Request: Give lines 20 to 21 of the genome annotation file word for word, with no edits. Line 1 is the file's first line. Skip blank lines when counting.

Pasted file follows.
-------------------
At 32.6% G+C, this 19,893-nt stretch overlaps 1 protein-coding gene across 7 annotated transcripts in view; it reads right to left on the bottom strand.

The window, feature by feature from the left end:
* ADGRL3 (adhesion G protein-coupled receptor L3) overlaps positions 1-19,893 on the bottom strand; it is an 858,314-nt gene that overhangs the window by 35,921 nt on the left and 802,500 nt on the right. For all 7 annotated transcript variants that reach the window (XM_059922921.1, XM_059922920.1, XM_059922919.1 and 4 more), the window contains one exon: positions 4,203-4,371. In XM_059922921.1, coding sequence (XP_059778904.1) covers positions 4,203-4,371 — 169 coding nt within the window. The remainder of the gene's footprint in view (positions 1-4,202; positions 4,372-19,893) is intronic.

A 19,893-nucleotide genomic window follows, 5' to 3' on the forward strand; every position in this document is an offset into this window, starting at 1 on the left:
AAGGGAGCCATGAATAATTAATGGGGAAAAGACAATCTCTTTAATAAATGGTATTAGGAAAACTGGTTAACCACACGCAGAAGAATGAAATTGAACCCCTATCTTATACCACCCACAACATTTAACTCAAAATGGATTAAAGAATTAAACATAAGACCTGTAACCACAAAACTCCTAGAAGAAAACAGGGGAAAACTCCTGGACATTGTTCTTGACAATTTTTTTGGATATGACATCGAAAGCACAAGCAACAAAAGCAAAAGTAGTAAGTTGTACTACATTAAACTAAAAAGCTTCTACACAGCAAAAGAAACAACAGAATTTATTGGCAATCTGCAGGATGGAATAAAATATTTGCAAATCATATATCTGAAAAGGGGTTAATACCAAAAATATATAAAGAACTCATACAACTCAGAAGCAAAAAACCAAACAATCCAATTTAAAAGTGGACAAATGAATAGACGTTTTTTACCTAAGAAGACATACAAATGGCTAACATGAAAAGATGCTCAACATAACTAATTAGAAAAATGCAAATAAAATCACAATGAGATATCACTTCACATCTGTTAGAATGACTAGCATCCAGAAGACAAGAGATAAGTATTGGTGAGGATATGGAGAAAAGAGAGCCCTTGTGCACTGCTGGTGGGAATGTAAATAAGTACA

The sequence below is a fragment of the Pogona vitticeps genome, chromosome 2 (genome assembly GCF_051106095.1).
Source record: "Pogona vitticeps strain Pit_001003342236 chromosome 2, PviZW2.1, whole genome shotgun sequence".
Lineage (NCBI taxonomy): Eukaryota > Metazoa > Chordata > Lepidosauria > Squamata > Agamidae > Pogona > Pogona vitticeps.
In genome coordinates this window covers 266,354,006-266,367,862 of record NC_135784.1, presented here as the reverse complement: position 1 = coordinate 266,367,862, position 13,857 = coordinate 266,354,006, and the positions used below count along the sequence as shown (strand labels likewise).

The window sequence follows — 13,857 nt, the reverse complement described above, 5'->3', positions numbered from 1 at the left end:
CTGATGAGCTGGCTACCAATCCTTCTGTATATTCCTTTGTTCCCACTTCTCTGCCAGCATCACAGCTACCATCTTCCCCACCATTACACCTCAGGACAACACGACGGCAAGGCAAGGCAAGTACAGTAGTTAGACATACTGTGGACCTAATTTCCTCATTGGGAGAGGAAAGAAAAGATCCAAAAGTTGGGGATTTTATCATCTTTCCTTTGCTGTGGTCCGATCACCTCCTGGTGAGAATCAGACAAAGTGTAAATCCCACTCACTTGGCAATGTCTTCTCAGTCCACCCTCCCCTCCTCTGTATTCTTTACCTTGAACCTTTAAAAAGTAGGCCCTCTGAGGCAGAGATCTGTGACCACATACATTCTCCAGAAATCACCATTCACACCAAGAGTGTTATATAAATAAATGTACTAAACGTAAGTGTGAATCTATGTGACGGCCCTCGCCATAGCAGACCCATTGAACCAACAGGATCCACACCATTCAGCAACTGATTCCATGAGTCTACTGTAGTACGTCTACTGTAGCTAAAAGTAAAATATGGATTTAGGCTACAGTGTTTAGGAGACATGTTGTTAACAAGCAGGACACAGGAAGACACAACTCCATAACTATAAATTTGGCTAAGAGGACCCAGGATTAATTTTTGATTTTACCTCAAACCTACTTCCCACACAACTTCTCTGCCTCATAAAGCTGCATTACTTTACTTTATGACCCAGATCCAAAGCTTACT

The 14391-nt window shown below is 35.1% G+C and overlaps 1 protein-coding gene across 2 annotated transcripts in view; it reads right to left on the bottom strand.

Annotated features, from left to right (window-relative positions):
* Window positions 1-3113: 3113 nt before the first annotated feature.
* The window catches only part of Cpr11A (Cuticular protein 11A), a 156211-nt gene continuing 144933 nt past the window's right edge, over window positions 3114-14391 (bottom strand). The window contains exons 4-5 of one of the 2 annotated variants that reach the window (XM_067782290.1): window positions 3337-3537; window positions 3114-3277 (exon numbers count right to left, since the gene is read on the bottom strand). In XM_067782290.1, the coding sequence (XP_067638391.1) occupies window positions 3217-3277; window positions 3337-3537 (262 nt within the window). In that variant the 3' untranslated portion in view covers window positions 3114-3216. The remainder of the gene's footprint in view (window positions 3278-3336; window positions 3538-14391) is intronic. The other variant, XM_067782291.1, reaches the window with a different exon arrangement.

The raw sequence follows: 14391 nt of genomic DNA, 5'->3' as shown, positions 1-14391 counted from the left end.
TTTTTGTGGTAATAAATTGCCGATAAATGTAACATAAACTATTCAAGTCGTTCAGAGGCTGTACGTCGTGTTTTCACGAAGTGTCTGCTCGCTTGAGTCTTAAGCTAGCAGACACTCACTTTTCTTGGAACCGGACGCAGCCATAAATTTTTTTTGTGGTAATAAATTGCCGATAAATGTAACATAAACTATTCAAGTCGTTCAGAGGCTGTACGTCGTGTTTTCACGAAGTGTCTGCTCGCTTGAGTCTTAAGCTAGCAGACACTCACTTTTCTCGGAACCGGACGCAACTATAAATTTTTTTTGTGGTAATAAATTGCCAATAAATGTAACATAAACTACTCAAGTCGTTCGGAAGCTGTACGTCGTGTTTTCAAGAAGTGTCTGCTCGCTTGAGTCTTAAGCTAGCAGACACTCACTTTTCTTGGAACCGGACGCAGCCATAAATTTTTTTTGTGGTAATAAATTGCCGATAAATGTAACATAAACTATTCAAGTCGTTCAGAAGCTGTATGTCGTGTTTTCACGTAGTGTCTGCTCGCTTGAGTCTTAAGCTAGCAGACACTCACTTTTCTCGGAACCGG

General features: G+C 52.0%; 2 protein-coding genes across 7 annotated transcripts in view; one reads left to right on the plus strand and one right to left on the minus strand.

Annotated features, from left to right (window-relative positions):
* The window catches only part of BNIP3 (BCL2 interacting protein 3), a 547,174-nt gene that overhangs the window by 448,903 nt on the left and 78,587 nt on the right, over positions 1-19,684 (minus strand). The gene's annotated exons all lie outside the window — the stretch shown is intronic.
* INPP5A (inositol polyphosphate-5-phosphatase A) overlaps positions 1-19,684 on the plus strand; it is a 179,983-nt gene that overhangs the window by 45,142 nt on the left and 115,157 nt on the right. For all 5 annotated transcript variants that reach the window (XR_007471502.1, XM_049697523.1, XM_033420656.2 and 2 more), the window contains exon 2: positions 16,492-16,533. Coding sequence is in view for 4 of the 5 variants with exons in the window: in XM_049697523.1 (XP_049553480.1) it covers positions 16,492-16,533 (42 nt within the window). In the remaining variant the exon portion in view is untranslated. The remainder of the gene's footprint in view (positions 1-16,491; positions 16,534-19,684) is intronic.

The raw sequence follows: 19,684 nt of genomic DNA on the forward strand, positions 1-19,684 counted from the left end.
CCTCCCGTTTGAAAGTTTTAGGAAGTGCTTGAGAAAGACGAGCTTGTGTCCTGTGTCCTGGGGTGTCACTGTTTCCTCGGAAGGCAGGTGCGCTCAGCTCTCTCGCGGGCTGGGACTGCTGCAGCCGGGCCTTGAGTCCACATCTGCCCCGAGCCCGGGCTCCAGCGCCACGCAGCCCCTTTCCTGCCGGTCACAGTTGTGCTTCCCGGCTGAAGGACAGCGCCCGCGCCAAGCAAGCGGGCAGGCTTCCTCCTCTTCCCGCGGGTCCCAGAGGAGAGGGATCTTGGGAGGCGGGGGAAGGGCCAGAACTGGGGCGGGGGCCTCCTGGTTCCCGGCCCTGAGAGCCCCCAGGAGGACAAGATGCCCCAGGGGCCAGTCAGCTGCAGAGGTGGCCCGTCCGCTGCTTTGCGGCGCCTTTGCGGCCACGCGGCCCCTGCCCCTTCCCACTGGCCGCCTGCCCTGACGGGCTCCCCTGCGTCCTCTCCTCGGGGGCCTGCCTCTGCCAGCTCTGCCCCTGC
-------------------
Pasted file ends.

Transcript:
* The window catches only part of BNIP3 (BCL2 interacting protein 3), a 547,174-nt gene that overhangs the window by 448,903 nt on the left and 78,587 nt on the right, over positions 1-19,684 (minus strand). The gene's annotated exons all lie outside the window — the stretch shown is intronic.
* INPP5A (inositol polyphosphate-5-phosphatase A) overlaps positions 1-19,684 on the plus strand; it is a 179,983-nt gene that overhangs the window by 45,142 nt on the left and 115,157 nt on the right. For all 5 annotated transcript variants that reach the window (XR_007471502.1, XM_049697523.1, XM_033420656.2 and 2 more), the window contains exon 2: positions 16,492-16,533. Coding sequence is in view for 4 of the 5 variants with exons in the window: in XM_049697523.1 (XP_049553480.1) it covers positions 16,492-16,533 (42 nt within the window). In the remaining variant the exon portion in view is untranslated. The remainder of the gene's footprint in view (positions 1-16,491; positions 16,534-19,684) is intronic.